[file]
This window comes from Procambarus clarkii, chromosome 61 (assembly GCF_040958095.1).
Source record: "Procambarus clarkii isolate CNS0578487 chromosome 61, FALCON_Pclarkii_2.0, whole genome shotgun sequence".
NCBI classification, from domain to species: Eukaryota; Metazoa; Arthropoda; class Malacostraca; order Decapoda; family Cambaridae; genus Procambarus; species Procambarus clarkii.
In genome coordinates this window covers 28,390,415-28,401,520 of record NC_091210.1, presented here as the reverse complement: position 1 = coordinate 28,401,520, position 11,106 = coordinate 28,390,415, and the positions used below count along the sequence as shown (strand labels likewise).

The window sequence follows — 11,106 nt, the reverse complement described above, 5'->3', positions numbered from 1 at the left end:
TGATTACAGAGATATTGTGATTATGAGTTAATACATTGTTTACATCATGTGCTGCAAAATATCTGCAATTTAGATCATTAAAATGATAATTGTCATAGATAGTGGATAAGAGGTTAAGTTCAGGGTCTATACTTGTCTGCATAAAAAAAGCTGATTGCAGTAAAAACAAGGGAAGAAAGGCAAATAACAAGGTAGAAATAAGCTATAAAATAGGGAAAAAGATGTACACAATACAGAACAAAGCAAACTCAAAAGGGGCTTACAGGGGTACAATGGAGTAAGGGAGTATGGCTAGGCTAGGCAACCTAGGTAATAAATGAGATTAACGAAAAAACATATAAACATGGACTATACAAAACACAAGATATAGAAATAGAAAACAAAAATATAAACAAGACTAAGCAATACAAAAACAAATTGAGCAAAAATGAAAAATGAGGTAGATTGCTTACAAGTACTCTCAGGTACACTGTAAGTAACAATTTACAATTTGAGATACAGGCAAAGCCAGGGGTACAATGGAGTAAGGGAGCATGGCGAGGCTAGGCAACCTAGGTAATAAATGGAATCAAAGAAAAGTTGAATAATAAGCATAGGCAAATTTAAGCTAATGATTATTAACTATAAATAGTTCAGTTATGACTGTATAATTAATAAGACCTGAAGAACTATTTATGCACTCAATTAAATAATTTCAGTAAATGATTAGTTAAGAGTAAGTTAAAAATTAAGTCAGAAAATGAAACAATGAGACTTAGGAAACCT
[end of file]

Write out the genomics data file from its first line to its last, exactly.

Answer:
This window comes from Procambarus clarkii, chromosome 61 (assembly GCF_040958095.1).
Source record: "Procambarus clarkii isolate CNS0578487 chromosome 61, FALCON_Pclarkii_2.0, whole genome shotgun sequence".
NCBI classification, from domain to species: Eukaryota; Metazoa; Arthropoda; class Malacostraca; order Decapoda; family Cambaridae; genus Procambarus; species Procambarus clarkii.
In genome coordinates this window covers 28,390,415-28,401,520 of record NC_091210.1, presented here as the reverse complement: position 1 = coordinate 28,401,520, position 11,106 = coordinate 28,390,415, and the positions used below count along the sequence as shown (strand labels likewise).

The window sequence follows — 11,106 nt, the reverse complement described above, 5'->3', positions numbered from 1 at the left end:
TGATTACAGAGATATTGTGATTATGAGTTAATACATTGTTTACATCATGTGCTGCAAAATATCTGCAATTTAGATCATTAAAATGATAATTGTCATAGATAGTGGATAAGAGGTTAAGTTCAGGGTCTATACTTGTCTGCATAAAAAAAGCTGATTGCAGTAAAAACAAGGGAAGAAAGGCAAATAACAAGGTAGAAATAAGCTATAAAATAGGGAAAAAGATGTACACAATACAGAACAAAGCAAACTCAAAAGGGGCTTACAGGGGTACAATGGAGTAAGGGAGTATGGCTAGGCTAGGCAACCTAGGTAATAAATGAGATTAACGAAAAAACATATAAACATGGACTATACAAAACACAAGATATAGAAATAGAAAACAAAAATATAAACAAGACTAAGCAATACAAAAACAAATTGAGCAAAAATGAAAAATGAGGTAGATTGCTTACAAGTACTCTCAGGTACACTGTAAGTAACAATTTACAATTTGAGATACAGGCAAAGCCAGGGGTACAATGGAGTAAGGGAGCATGGCGAGGCTAGGCAACCTAGGTAATAAATGGAATCAAAGAAAAGTTGAATAATAAGCATAGGCAAATTTAAGCTAATGATTATTAACTATAAATAGTTCAGTTATGACTGTATAATTAATAAGACCTGAAGAACTATTTATGCACTCAATTAAATAATTTCAGTAAATGATTAGTTAAGAGTAAGTTAAAAATTAAGTCAGAAAATGAAACAATGAGACTTAGGAAACCT